Why I Suck At Book Marketing (& WHY You Do Too) #indielife #IWSG #amwriting

The other day I read a post entitled, “I Hate Self-Promotion” at Out:Think by  Tim Grahl. I realised while reading through it just how WRONG I’ve been in my book marketing endeavours.

You see, all I’ve been doing is writing and sharing blog posts about my book, using the various aspects of promotion. Such as a price reduction, a giveaway, a new addition, the book’s launch …blah, blah. I shared all this to as many relevant Facebook / G+ / Twitter / Pinterest groups and pages and walls as possible in the hope the one cherished individual would read the post, buy my book, love it, review it. As well as this, like many of us, I’ve also spent good money and had several blog tours. All of this has had limited, if any beneficial effect on sales.

It’s frustrating. I’m lost in the slothful sea of Amazon ebooks. I sea my ranking go up and down without any idea why. I see other books storm the charts, gather accolades like Best Seller and have no idea why. I read How to’s until I’m almost blind, all saying to ensure you have the right cover, the right keywords, the right title, the right book blurb. I’ve done all of the above, and then some, and still no change. Why?

Tim Grahl suggests this is about SELF PROMOTION rather than AUTHOR PLATFORM BUILDING because it is missing one crucial element: The Why! Not the why’s I’ve been asking, another much more vital WHY.

the WHY badge

 

For non-fiction writers I imagine this is pretty simple. They need to heal you or show you how to do something. But with fiction, it’s different. With horror, perhaps it’s make your skin crawl? With hard sci-fi, perhaps it’s a profound message of where our world is headed. But mine’s a paranormal mystery with aliens and supernatural creatures and a psychic heroine. Where’s the why in that?

Seth Godin says we need a  “tribe” ( Tribes).  To him, a tribe is “a group of people connected to one another, connected to a leader, and connected to an idea.”

You therefore need 3 things to build your author platform (TRIBE):

  • Author – (the leader)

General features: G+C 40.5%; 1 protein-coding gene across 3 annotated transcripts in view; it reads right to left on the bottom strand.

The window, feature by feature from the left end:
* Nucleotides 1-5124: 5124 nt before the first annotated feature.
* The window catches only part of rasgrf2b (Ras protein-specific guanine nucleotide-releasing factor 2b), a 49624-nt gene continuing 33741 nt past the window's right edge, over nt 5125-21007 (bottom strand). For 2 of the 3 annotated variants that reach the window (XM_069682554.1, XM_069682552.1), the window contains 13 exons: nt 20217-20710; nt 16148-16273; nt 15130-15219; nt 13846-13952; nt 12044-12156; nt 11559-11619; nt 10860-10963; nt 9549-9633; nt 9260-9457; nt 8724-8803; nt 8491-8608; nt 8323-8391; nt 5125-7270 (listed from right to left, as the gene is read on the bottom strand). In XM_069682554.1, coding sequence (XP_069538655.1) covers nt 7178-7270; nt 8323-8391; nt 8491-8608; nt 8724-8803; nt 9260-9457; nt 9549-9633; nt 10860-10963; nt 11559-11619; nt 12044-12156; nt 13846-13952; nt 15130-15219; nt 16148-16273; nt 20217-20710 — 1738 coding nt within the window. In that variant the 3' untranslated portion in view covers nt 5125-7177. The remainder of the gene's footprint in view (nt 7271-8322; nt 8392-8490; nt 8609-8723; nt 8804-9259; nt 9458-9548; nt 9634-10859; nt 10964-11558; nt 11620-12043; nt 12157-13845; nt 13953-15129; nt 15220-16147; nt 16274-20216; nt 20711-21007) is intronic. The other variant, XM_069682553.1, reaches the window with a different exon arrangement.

• Readers – (the members)
  • The Idea – (the WHY!)

Tim says:

What is your why?

Every writer I’ve met has a “why”. From the vegan chef to the management guru to the steampunk sci-fi writer… they all have their own “why” that is bigger than themselves and book sales.

This is the place you find your cure to self-promotion. When you identify your “why” and make everything you do about that, you will attract your members and be a true leader.

Stephan King knew this ages ago when he said: “It seems to me that every book – at least the ones worth reading – is about something.”

I wondered and struggled and floundered, and fretted: But what is my WHY? I want a WHY. There is no WHY?

So, guess what I did? I made a list of all the issues the MC has,  and the themes my books deals with, and it looked a little like this:

  • Psychic oddities (so many!)
  • Isolation
  • Feeling alone/lonely/unloved
  • Self-loathing / Lacking self-worth
  • Difficulty making friends
  • Abuse
  • Denial
  • Introvert
  • Mental Health
  • Supernatural / Paranormal
  • Afterlife
  • Sin / Suicide
  • Family & Friendship
  • Community
  • Belonging
  • Courage
  • Honour
  • Self-belief
  • Love
  • Romance
  • Good vs Evil

There were more, but I tried to stick to the big-guns. So, I asked myself: “WHY did I write the book and fill it with these elements? WHY would someone be entertained, learn something, get value from reading my book? WHY should someone be exposed to my book and its contents? What’s my WHY?”

In essence I asked,

Why should anyone buy my book?

Answers were vague at first, I’ll be honest.

Tim looked at favourite fiction authors to find their WHY, to add clarity to his idea. I did the same. Try it, it’s surprisingly difficult to get past, “It’s to entertain their readers.” 

One example of those I looked at: Charlaine Harris – (True Blood’s WHY) –  To show us the US Southern side of supernatural creatures as they merge with the lives of everyday Southern citizens. She does this using humour, humility and an insight into the great folks of the US South (all dressed up in a sexy urban-fantasy wrapping).

I see that. Do you?

In fact, I see it clearly. Of course, you might see True Blood’s WHY equally clearly, but differently. But this is the WHY which made me buy the whole series in paperback and DVD.  Did Charlaine mean to apply this WHY? No idea. But does her publisher? Hell yeah.

But I don’t have a publisher (and it’s marketing machine) to see my WHY, to show it or share it. So, I still couldn’t see the WHY of Finding Esta. And that’s just it. If I couldn’t see it, my readers wouldn’t either. So anything I share is blatant self-promotion: The spam of every WALL and Newsfeed.

I don’t want to be spam. I want my WHY!!